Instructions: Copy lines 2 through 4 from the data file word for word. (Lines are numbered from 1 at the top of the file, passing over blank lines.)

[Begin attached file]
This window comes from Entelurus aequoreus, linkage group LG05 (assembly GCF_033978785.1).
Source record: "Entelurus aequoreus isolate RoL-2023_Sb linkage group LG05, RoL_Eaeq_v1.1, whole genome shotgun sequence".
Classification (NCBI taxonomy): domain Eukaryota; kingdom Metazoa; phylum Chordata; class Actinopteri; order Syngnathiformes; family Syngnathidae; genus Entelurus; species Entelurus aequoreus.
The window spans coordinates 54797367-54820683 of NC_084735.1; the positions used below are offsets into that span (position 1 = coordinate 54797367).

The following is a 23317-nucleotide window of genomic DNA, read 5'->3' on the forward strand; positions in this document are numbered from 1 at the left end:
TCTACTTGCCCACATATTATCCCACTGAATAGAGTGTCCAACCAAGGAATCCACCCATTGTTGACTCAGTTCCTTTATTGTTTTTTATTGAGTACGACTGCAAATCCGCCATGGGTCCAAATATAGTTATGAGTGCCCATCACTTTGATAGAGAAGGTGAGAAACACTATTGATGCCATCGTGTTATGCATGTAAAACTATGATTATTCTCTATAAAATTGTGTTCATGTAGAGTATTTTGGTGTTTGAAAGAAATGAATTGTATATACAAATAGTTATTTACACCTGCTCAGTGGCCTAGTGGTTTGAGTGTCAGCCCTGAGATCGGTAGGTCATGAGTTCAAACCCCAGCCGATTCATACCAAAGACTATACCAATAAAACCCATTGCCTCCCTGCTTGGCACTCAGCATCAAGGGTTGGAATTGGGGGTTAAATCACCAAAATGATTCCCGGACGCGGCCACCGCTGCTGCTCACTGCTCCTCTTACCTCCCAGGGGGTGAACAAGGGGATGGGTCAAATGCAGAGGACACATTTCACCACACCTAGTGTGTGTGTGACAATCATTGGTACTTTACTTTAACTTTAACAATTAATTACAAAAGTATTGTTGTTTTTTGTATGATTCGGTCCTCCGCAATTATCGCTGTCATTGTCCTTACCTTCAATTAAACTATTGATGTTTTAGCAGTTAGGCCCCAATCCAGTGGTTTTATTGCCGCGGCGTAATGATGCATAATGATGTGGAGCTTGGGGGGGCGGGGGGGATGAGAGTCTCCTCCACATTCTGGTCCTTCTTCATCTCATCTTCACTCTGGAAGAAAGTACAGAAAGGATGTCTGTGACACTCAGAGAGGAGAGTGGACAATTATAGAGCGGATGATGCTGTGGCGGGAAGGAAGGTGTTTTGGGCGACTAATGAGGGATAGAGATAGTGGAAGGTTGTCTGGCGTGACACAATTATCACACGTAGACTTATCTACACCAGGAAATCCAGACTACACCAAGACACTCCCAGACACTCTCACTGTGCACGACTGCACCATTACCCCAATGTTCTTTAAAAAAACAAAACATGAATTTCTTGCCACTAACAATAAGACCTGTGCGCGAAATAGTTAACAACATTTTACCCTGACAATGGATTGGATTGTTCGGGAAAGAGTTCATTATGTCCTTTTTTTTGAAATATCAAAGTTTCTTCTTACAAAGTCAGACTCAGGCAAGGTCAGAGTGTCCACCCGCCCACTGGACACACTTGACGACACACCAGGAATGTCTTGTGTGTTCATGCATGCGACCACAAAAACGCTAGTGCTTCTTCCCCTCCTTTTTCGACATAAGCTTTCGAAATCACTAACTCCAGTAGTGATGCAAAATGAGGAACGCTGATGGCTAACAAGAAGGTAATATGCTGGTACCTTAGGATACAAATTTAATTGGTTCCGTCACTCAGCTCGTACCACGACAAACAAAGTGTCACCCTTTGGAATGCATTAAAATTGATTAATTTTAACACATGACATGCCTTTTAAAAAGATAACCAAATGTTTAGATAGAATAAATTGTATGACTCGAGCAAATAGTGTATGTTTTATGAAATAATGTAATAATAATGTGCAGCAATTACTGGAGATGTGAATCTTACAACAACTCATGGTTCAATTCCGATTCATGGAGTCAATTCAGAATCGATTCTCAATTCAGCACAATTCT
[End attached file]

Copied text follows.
Source record: "Entelurus aequoreus isolate RoL-2023_Sb linkage group LG05, RoL_Eaeq_v1.1, whole genome shotgun sequence".
Classification (NCBI taxonomy): domain Eukaryota; kingdom Metazoa; phylum Chordata; class Actinopteri; order Syngnathiformes; family Syngnathidae; genus Entelurus; species Entelurus aequoreus.
The window spans coordinates 54797367-54820683 of NC_084735.1; the positions used below are offsets into that span (position 1 = coordinate 54797367).